How a nuanced president uses exaggeration.

Who's winning, who's losing, and why.
April 7 2009 6:43 PM

The Careful Exaggerator

How Obama balances his rhetoric to fit the situation.

Barack Obama. Click image to expand.
President Barack Obama

As President Obama traveled through Europe, he was a study in nuance. Speaking to a town hall in Strasbourg, France, he admitted American arrogance but also chided Europeans for their casual anti-Americanism. In another context, he quoted his college law professor: "Some are to blame, but all are responsible."In a town hall with students in Turkey, he pushed for nuance as an end in itself: "In the Muslim world, this notion that somehow everything is the fault of the Israelis lacks balance. There are two sides to every question. ... I say the same thing to my Jewish friends—which is, you have to see the perspective of the Palestinians. Learning to stand in somebody else's shoes, to see through their eyes—that's how peace begins."

John Dickerson John Dickerson

John Dickerson is Slate's chief political correspondent and author of On Her Trail. Read his series on the presidency and on risk.

Compared with the black-and-white approach of his predecessor, Obama's technique is practically grisaille. Yet while the nuance is intellectually welcome and politically beneficial—Americans appreciate its display on the world stage—it operates alongside another Obama trait: He's also a nuance-free exaggerator. In Turkey, he told students, "Some of my reporter friends from the States were asking, 'How come you didn't solve everything on this trip?' "

A politician is always on safe ground charging that the press has gone overboard. But no one was asking that question.

Nor was anyone saying what Obama said some people were saying in his press conference last month: "We did a video, sending a message to the Iranian people and the leadership of the Islamic Republic of Iran. And some people said, 'Well, they did not immediately say that we're eliminating nuclear weapons and stop funding terrorism.' " No one said that. But it helped Obama make his pitch for patience.

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Obama exaggerates to free himself from the demands of the news cycle, which he described in France: "In an age of instant gratification, it's tempting to believe that every problem can and should be solved in the span of a week. When these problems aren't solved, we conclude that our efforts to solve them must have been in vain." When it comes to the economy, polls show that people are very patient. What Obama hopes to do though this exaggerated description is make all criticism seem like an irrational rush to judgment.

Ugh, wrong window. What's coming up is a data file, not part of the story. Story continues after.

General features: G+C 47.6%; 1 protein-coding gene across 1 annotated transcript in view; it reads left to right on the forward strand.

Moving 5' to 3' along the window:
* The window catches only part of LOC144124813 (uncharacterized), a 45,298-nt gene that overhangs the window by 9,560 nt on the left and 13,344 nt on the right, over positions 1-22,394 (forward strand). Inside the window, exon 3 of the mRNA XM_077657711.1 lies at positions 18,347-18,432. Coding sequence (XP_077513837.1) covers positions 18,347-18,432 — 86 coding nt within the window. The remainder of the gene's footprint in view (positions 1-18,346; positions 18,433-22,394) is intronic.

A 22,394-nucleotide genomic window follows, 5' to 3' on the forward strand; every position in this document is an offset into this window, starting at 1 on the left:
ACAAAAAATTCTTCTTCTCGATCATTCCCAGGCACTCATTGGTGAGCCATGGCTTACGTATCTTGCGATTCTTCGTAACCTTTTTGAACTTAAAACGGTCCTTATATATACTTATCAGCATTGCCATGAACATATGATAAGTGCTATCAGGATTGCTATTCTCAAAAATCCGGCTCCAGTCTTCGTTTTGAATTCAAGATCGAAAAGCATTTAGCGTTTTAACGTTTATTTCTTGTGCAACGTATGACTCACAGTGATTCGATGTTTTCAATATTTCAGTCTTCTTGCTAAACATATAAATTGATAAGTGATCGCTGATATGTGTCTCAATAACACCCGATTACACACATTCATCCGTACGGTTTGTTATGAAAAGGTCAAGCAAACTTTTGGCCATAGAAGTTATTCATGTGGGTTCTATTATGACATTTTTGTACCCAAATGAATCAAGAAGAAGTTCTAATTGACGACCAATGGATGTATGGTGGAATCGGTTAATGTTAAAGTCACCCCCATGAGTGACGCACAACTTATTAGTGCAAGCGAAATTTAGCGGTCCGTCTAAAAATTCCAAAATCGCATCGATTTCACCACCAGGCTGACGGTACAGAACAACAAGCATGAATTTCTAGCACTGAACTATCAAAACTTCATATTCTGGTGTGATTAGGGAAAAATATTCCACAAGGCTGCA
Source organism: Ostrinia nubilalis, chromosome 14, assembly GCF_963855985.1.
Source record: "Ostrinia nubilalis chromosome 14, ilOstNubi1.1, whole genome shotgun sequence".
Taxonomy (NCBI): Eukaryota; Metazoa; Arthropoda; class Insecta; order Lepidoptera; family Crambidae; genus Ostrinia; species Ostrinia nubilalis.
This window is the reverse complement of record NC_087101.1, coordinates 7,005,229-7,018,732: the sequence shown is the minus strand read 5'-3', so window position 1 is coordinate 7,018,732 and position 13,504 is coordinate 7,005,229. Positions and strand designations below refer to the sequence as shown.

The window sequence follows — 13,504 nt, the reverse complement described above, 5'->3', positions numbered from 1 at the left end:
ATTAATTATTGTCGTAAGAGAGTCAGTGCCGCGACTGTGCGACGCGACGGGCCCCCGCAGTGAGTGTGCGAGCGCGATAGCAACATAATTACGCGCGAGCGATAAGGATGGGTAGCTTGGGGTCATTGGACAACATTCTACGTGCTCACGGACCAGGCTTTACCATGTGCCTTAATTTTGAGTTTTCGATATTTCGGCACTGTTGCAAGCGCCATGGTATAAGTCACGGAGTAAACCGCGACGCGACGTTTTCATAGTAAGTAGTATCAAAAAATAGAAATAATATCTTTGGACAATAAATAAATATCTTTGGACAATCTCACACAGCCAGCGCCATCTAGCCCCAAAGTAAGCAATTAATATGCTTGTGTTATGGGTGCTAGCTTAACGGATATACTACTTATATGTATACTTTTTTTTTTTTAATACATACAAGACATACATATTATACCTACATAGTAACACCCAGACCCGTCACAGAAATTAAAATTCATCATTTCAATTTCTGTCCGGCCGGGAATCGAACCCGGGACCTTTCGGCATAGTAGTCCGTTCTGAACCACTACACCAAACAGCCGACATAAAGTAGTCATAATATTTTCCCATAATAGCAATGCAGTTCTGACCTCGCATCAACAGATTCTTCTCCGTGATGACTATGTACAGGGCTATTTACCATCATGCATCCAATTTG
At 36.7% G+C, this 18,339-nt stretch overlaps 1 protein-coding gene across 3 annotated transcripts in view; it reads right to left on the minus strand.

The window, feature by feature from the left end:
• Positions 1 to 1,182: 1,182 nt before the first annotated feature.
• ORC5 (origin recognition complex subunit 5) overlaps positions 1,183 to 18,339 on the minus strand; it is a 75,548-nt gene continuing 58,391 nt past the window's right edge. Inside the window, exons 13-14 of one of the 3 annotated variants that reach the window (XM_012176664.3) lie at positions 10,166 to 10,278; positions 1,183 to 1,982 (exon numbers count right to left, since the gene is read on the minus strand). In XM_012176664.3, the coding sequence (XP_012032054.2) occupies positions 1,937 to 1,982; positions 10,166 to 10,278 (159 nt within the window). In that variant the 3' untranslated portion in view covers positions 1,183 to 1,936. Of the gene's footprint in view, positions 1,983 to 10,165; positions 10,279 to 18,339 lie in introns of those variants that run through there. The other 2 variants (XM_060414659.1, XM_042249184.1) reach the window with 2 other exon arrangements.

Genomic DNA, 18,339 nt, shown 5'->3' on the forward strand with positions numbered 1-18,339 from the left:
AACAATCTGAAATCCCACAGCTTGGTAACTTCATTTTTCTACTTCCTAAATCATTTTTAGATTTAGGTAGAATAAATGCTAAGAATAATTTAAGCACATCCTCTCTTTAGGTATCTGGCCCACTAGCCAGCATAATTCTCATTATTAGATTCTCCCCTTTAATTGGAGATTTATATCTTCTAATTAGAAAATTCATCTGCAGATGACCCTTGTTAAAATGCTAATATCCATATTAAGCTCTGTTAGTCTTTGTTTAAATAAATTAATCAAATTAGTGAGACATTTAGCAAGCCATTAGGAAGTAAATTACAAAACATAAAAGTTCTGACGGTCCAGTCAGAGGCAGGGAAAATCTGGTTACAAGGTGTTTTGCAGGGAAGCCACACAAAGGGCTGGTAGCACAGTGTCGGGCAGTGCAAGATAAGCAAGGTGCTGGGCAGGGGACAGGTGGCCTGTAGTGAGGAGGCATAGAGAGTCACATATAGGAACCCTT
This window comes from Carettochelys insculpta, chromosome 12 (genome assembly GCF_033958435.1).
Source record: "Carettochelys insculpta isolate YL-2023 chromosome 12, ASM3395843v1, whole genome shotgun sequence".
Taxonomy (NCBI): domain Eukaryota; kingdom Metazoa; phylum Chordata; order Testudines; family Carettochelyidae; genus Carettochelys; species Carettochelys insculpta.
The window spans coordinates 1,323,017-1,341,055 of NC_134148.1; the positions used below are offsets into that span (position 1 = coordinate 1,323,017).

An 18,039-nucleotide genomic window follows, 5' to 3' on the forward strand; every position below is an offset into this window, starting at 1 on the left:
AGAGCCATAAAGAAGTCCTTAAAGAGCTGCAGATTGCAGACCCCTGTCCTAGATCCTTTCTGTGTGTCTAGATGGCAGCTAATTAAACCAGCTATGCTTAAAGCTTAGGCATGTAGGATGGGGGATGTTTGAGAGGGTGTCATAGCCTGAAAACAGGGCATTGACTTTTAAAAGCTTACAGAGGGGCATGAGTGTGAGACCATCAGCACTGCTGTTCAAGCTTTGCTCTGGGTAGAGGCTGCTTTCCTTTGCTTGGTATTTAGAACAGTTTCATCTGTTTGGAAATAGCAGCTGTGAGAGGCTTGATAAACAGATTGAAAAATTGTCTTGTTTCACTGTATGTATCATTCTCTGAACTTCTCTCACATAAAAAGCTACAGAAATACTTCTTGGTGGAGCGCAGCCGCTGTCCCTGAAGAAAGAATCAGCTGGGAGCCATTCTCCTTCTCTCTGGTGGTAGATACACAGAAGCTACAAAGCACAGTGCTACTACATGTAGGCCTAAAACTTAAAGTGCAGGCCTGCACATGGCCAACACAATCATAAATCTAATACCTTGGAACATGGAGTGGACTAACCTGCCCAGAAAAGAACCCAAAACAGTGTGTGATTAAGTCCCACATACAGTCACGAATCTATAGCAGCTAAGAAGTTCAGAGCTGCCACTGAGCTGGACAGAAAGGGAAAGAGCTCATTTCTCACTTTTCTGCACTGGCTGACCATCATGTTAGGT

Often he plays Aunt Sally for rhetorical effect. He doesn't mischaracterize, exactly, but he exaggerates to bring his point into higher relief—as he did last week when talking about the ongoing threat of terrorism: "Some people say … if we changed our policies with respect to the Israeli-Palestinian conflict or if we were more respectful towards the Muslim world, suddenly these organizations would stop threatening us. That's just not the case."

It is in domestic political battles with Republicans, however, that the president's exaggerations may be sharpest. They are intended to make his opponents look foolish. "Some of what's been said in Congress is that there seems to be a set of folks who just believe that we should do nothing," he said of Republicans during the debate over the stimulus bill. Almost no one was suggesting that nothing be done. Writing in the Washington Post, he offered another cartoonish view, saying that his opponents believe "that we can ignore fundamental challenges such as energy independence and the high cost of health care and still expect our economy and our country to thrive."

Obama is not alone. He probably exaggerates no more than a typical politician. Republicans haul out the specter of socialism on the hour, and on the half hour they say Obama wants to turn America into Europe. But Obama prides himself on considered speech, and few politicians have talked and written about improving political dialogue as much as he has. "I am convinced that whenever we exaggerate or … oversimplify or overstate our case, we lose," he wrote in his second book, The Audacity of Hope.

He might be wrong about that one. According to a recent New York Times/CBS News poll, Obama is as popular as ever. And his Republican opponents in Congress received their lowest approval rating in the entire span of history in which that question has been asked. No exaggeration.

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